Because let’s be clear, working conditions for artists are pretty dismal. One survey of creative workers in the US found that even before the pandemic, creative workers were three times as likely to live in poverty than the general population, 34% lacked comprehensive health insurance, and only 8% had access to paid leave.

It’s not much better in Europe, where despite a stronger safety net, a recent report from the European Parliament showed that artists don’t have access to those protections. New data from New Zealand tells the same story. Creative work is precarious work.

The community organizer in me believes that changing working conditions for artists has to start with building power among them. We need strong, effective organizations fighting to improve working conditions for arts workers, led by arts workers.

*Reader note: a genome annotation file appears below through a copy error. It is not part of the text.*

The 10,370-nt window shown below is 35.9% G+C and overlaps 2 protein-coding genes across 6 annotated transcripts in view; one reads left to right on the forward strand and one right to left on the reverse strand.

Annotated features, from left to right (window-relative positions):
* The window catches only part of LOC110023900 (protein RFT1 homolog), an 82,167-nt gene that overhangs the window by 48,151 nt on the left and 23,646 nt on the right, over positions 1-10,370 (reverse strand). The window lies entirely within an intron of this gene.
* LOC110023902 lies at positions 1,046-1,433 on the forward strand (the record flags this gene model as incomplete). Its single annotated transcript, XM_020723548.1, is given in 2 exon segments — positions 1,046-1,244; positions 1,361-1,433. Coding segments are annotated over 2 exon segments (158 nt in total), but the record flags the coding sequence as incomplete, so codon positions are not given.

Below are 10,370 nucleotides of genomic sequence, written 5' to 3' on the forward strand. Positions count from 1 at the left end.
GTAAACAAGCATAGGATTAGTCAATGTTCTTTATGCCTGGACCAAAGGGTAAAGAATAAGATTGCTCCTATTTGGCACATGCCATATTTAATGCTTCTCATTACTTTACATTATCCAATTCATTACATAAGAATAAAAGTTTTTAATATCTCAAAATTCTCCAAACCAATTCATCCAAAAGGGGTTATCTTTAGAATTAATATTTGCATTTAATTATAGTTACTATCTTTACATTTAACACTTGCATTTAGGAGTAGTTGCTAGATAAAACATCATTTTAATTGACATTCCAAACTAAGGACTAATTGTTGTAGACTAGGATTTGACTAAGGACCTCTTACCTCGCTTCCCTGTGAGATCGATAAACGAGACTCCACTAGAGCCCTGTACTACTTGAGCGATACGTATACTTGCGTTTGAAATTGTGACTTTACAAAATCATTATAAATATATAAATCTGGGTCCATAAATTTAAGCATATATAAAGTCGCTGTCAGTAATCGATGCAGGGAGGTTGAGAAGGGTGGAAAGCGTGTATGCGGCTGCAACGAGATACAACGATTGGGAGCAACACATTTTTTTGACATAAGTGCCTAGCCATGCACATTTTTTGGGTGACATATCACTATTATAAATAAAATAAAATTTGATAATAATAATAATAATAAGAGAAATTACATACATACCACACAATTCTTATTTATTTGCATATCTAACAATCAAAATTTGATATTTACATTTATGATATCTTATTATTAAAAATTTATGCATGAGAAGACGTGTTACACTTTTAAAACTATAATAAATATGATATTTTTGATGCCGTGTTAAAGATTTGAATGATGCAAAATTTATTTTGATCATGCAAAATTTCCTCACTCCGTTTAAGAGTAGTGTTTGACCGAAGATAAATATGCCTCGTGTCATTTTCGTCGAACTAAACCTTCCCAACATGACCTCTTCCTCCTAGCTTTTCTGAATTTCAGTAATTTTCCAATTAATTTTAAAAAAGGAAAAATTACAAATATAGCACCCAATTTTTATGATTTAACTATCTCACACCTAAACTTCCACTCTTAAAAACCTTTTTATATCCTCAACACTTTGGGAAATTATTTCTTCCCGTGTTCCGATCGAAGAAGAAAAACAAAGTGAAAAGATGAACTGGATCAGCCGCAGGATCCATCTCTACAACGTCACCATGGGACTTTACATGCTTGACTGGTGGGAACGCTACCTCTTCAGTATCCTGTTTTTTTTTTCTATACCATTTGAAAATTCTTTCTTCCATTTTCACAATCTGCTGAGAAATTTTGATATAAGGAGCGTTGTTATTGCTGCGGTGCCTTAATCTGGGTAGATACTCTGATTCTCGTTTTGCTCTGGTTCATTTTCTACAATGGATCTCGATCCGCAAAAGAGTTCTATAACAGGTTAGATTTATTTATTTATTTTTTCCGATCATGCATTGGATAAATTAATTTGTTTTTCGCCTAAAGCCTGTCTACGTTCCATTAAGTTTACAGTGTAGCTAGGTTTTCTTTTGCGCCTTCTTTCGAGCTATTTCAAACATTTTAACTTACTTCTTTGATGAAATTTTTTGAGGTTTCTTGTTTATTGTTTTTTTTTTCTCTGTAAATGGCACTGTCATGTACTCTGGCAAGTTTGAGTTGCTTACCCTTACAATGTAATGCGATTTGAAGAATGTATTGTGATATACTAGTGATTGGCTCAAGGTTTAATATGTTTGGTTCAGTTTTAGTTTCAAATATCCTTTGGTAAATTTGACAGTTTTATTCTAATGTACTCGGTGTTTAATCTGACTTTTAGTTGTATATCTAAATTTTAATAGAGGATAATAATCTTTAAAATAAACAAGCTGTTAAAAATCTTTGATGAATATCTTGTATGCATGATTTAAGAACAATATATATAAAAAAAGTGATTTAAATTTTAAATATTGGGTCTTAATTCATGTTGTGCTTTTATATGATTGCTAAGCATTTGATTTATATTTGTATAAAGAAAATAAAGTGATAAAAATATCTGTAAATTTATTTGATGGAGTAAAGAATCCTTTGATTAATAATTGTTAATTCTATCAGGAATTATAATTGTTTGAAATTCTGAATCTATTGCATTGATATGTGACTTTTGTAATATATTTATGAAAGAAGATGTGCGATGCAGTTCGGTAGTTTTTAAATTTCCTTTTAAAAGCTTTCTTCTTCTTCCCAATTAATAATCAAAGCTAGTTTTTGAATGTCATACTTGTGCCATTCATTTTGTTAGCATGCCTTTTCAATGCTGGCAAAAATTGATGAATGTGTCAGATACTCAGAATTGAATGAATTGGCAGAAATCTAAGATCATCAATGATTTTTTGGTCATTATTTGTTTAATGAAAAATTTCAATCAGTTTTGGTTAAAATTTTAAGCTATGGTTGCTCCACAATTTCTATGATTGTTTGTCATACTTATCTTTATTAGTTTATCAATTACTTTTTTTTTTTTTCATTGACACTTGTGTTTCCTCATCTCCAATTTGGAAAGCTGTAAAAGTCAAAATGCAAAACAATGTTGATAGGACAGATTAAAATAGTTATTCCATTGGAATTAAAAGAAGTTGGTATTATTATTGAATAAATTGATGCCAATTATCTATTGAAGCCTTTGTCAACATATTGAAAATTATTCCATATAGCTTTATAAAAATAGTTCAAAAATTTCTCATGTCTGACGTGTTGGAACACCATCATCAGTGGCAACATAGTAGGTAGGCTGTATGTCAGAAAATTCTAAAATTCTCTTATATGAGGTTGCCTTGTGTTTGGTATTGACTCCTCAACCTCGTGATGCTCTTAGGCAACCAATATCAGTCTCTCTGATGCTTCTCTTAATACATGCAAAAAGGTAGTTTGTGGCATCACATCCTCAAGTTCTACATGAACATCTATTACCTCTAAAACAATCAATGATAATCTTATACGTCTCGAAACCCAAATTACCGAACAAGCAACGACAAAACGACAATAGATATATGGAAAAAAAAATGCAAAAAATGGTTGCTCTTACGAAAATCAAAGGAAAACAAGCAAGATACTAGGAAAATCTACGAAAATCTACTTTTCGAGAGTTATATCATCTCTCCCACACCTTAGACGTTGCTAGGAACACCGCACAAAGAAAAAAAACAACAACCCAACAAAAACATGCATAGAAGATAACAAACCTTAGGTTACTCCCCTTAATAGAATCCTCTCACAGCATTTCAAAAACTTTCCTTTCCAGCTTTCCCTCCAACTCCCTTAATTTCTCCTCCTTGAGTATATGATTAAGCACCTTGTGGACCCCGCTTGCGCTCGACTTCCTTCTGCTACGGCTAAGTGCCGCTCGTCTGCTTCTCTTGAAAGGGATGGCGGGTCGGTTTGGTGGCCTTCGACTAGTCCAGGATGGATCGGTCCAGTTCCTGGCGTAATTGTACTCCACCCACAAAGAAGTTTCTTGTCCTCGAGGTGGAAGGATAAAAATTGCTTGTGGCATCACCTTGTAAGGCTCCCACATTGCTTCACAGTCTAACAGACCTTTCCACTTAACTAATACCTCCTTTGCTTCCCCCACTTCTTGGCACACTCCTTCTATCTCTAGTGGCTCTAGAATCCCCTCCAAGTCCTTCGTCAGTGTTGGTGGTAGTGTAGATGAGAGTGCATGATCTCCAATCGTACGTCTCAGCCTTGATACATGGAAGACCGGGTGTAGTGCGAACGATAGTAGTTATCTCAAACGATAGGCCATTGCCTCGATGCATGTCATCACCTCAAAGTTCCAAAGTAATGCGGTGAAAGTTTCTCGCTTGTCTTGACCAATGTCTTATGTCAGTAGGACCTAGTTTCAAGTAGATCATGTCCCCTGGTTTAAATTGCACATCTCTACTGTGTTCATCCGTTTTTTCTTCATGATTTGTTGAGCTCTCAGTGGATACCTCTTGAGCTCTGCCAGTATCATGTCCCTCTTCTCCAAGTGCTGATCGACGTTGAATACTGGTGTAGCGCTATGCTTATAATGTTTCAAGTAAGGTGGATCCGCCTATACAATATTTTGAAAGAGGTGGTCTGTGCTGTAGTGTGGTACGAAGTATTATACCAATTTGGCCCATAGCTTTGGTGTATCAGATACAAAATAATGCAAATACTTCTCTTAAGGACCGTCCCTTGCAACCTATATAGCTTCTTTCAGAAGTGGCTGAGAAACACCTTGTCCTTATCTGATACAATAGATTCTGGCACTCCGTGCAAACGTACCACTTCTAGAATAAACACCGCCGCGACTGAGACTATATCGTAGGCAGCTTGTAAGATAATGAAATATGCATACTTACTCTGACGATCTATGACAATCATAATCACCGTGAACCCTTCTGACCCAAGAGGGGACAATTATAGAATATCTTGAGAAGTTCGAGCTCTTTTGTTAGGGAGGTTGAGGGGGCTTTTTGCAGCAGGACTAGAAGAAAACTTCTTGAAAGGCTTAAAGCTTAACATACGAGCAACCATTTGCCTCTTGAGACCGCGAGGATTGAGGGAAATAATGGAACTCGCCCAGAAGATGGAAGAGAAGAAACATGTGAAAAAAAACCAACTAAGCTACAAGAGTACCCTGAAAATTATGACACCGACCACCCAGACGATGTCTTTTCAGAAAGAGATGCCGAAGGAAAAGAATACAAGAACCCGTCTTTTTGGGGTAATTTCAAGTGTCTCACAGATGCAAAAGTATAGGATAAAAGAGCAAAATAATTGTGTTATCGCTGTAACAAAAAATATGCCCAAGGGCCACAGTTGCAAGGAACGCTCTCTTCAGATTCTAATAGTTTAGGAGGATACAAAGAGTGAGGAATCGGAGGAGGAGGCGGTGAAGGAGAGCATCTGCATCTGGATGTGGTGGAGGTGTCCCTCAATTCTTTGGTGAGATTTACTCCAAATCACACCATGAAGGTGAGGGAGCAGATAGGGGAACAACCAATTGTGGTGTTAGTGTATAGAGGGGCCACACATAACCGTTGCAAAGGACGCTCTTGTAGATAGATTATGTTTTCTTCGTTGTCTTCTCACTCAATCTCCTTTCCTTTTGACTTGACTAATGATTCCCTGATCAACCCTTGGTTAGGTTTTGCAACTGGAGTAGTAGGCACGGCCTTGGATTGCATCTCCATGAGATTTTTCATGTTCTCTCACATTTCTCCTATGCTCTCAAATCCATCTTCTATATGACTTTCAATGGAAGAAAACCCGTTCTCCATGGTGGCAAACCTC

So what’s standing in the way?

Some people argue that it’s exceptionally hard to organize arts workers because they don’t identify as workers. Others point to the independent nature of artists, which undermines efforts to get them to join in collective efforts.

I don’t buy those arguments. In my experience, organizing ANYONE is difficult. You have to spend real time building relationships and listening to people with your best listening ears (as I tell my kids). And it takes time–a long time. Plus, I see a whole lot of artists joining and leading social movements of all kinds. Arts workers can be organizers and can be organized. That’s not the problem.

There’s also the challenge of building collective power in a group that doesn’t have a single employer. And that’s fair. Arts workers are more than three times more likely to be self-employed than the general workforce.